Saturday, March 7, 2009
Brett Murray at the Goodman
It’s a rare occasion but, every so often, an artist or cultural producer creates a product that taps into the prevailing Zeitgeist with such accuracy – unearthing the underbelly of present-day conditions with such precision – that it makes one’s skin tingle and crawl. Recently, a number of artists have sought to represent the current sociopolitical conditions in the country but this exhibition is remarkable in that Murray’s expression is so succinct.
He employs the shorthand of the political cartoonist, but he is more inventive, drawing from a broader lexicon, which stretches back into art’s canon, and eventually establishing iconography of his own making. That is not to say that his art is coded and requires an astute observer to unravel his statements.
Murray’s expression is unambiguous, confrontational and vitriolic. If Pieter-Dirk Uys or Mike van Graan were visual artists, this is the kind of art they would be making – a sharp brand that cuts through duplicitous political posturing like a hot knife through butter.
It is political satire translated into imagery. And, as is the case with this genre of expression, there is a crudeness to it, although it is not crude in its execution – Murray’s art is the embodiment of technically and ideologically polished expression. It is crude in that Murray doesn’t shy away from ugly truths.
The debased actions and greedy materialism of the new political and social elite are expressed through works dripping with faux gold and the reoccurring motif of copulating dogs.
He presents a sort of hyper-reality in which the moral character of the ruling party (or the whites who remain powerful) are presented in a concentrated form – Murray doesn’t rely on hyperbole.
Some of his work probably appears offensive, but the humour he employs destabilises the sincerity of his accusations. Besides, the conditions that Murray represents are unpalatable and depraved – the democratic era has ushered in another form of corrupt governance.
Copulation proves a succinct metaphor for this state of affairs. It is not depicted as an erotic act but as a frantic animalistic act that is driven by base impulses. Showing it taking place between dogs – well-coiffed poodles at that – also underpins the act as one enacted in the public realm. The copulating dogs motif, therefore, comes to represent a range of illicit political shenanigans. It also subtly references white ascendancy. In a tongue-in-cheek declaration engraved on a shiny gold plaque, Murray dedicates his exhibition to the victors of Polokwane but, like the irreverent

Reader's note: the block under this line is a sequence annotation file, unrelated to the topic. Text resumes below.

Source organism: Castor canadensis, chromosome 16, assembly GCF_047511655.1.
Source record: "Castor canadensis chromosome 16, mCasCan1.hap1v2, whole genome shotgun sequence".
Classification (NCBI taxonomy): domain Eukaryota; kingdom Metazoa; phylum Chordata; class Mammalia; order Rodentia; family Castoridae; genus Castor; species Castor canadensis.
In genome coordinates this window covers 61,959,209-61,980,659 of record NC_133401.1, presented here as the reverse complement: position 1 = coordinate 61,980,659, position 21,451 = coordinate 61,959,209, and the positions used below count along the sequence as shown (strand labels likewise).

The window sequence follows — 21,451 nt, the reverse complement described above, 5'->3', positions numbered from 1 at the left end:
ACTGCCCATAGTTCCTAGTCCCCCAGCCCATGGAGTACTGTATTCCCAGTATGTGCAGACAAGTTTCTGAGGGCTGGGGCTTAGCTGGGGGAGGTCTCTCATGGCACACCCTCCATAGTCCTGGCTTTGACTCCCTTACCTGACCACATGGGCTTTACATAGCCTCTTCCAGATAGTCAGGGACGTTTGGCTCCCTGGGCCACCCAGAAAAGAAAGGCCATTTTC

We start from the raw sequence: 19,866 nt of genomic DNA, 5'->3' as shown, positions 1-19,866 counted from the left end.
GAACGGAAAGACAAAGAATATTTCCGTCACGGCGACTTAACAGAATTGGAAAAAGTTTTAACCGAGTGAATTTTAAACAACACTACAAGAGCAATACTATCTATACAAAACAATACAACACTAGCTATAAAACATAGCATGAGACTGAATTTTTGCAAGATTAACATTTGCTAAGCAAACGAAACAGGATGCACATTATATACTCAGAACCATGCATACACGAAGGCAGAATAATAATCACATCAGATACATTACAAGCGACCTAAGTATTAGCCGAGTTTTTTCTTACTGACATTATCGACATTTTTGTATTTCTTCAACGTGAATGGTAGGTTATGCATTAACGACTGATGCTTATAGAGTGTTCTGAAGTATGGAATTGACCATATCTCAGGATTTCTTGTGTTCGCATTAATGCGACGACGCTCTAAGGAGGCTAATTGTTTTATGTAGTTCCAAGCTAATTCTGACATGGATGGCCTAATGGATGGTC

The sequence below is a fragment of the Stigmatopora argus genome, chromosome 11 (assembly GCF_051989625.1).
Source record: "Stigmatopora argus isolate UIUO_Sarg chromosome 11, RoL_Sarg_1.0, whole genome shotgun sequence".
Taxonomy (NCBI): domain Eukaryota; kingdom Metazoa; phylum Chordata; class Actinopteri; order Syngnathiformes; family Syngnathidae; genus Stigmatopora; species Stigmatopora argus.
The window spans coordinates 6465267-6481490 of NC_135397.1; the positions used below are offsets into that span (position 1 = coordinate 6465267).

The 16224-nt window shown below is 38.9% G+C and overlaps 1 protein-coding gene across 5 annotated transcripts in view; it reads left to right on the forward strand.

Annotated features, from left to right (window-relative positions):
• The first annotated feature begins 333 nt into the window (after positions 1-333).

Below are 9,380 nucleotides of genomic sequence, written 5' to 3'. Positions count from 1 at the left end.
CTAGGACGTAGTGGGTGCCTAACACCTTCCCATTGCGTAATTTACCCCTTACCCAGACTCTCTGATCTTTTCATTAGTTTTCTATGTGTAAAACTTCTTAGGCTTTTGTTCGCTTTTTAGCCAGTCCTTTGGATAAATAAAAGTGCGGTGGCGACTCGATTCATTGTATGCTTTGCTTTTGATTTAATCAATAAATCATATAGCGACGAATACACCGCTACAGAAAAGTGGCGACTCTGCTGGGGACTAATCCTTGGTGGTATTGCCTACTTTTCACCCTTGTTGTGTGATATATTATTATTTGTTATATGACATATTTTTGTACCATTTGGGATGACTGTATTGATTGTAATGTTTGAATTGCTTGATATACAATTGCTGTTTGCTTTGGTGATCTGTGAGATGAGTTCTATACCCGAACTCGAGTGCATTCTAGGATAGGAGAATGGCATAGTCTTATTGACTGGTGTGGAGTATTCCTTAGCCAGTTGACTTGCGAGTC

court jester, his art serves to reveal the duplicitous nature of his “patron”.
It is not an imbalance of power that Murray addresses – as has been customary
with art in the post-apartheid era. His focus is the flagrant misuse of influence.
This is personified by his references to Marie Antoinette and Louis XIV, the French royals who lived a life of excess while nonchalantly neglecting their impoverished subjects.
Let Them Eat Pap (2008) cements this analogy between the French aristocracy and the ruling party. It is the motif of a supposedly remorseful Marie Antoinette pictured shedding tears that embodies a false parade of repentance. The ruling party’s repeated apologies for corruption and inefficiency, the remorse of the old apartheid fiends such as Adrian Vlok and exploitative white madams all come to mind. The tears that flow from Marie Antoinette are stylised, thus inferring premeditation.
Murray translates this motif into lithographs and steel sculptures, or should one say, frames, because that is what his sculptures are – one-dimensional skeletons of human effigies. In this way, he not only shows the Marie Antoinette persona to be vacuous but all the gestures of remorse to be empty.
Showing remorse for past misdeeds has become a staple part of South African culture. Murray proposes that its ubiquity has divested the sentiment of any import.
The Antoinette effigy could represent either the current ruling power or the previous white authority, forging a connection between the past and the present and a link in leadership style.
It’s a bitter pill to swallow – lessons in corrupt governance have been passed on to a new generation of leaders. A stainless steel phrase that reads “To own or storm the Bastille?” articulates this connection between the old and the new order. Similarly, the ironically titled Change: Pre-Polokwane,Polokwane, Post-Polokwane (2008), which features three identical 18thcentury paintings of a group of inebriated men feasting, defies the notion that transformation is automatic.
Absolute power corrupts absolutely is the maxim that Murray embraces.
Most of Murray’s work appears to be droll one-liners offering naive perspectives, but that is the point of his art – he is concerned with surface appearances.
He is fascinated by mediated realities – the world of façades and images, signs and symbols that the mass media purveys. After all, for most, the realm of politics is a remote and mediated actuality, an imagined sphere.